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What is the Elective Share?

When I am helping a financial planner with an estate distribution schedule one of the first thing I ask is whether “everyone is on the same team?” With that question I am asking whether both spouses have a similar testamentary intent and/or are they aware of each other’s testamentary intent?  The reasons that the question is so important is because of the Elective Share also known as a Spouse’s Right of Election.  Black’s Law Dictionary Defines the elective share as,

The portion of a deceased person’s estate that a spouse is entitled to claim understate law.

The statutory share is usually one-third or one-half of the deceased spouse’s property, but in some states the exact amount of the spouse’s share depends on whether or not the couple has young children and, in a few states, on how long the couple was married.

In most states, if the deceased spouse left a will, the surviving spouse must choose either what the will provides or the statutory share.

Sometimes the statutory share is known by its more arcane legal name, dower and curtesy, or as a forced or elective share.

An Example of Statutory Share: New York’s Elective Share

New York’s Right of Election Statute says, in part,

(a) Where a decedent dies on or after September first, nineteen hundred ninety-two and is survived by a spouse, a personal right of election is given to the surviving spouse to take a share of the decedent’s estate, subject to the following:

  1. For the purpose of this section, the decedent’s estate includes the capital value, as of the decedent’s death, of any property described in subparagraph (b) (1).
  2. The elective share, as used in this paragraph, is the pecuniary amount equal to the greater of (i) fifty thousand dollars or, if the capital value of the net estate is less than fifty thousand dollars, such capital value, or (ii) one third of the net estate. In computing the net estate, debts, administration expenses and reasonable funeral expenses shall be deducted, but all estate taxes shall be disregarded, except that nothing contained herein relieves the surviving spouse from contributing to all such taxes the amounts apportioned against him or her under 2-1.8.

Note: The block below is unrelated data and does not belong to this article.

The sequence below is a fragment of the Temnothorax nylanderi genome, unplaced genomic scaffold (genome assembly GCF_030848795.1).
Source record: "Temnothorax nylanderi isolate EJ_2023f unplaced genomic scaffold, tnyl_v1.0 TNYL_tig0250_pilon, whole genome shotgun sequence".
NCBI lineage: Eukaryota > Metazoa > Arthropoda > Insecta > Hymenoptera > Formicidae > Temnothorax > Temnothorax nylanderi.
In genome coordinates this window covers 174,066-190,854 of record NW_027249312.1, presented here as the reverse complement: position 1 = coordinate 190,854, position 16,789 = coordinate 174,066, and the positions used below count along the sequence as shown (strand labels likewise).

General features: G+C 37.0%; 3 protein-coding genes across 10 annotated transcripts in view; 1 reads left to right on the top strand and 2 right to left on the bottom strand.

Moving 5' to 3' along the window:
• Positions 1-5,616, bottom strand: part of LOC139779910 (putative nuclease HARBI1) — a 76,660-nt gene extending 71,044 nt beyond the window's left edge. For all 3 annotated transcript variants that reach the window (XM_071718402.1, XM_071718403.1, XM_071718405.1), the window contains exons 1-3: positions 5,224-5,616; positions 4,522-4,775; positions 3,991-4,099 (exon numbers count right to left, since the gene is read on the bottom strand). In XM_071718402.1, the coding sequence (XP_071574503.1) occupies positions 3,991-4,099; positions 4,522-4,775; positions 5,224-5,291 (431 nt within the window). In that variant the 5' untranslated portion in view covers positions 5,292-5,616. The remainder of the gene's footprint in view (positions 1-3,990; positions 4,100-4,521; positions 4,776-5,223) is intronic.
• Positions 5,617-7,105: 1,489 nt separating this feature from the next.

Basically a Surviving Spouse is to inherit at least one-third of the net estate, so if you left everything to a mistress or even your children.  The Surviving Spouse can elect against the Estate and take his or her one-third Outright.

The reason the statute specifically mentions 1992 is that before that year, you could leave your surviving spouse the statutory minimum but do so within a marital trust and be fine…someone finally smartened up and said wait a minute that isn’t just.

It should be noted that New York has some interesting testamentary substitutes law when planning for the elective share (i.e. if you want to plan for a surviving spouse to take the least under the law).

Why is the Elective Share so Important?

Without getting into the nuisances about what counts in terms of the elective share estate and what is exempt the important item to take away from the post is that while every State has their own specific laws and requirements they all share one thing in common:

If acted upon the Statutory Share/Elective Share will undo carefully laid out estate plans.

How? Let’s take a New York Example since that is the only State I am familiar with – you are working with a second marriage. Husband dies and leaves 25% of assets to Wife in a trust to provide income for life, and 25% to each of his three children from a previous marriage.  Surviving Wife can break the trust and receive up to 33% outright.  So her share is hers to keep (remainder and all) and then the children will receive less.  A very different plan then once intended.

As always with anything on this site that is legal in nature please see your legal counsel as nothing here should be construed as legal or financial advice.



  1. Thanks for the reminder! At 28 and 31 years old… this is something my husband and I have not yet discussed. It’s inevitable though, so we need to make sure we’re on the same page…


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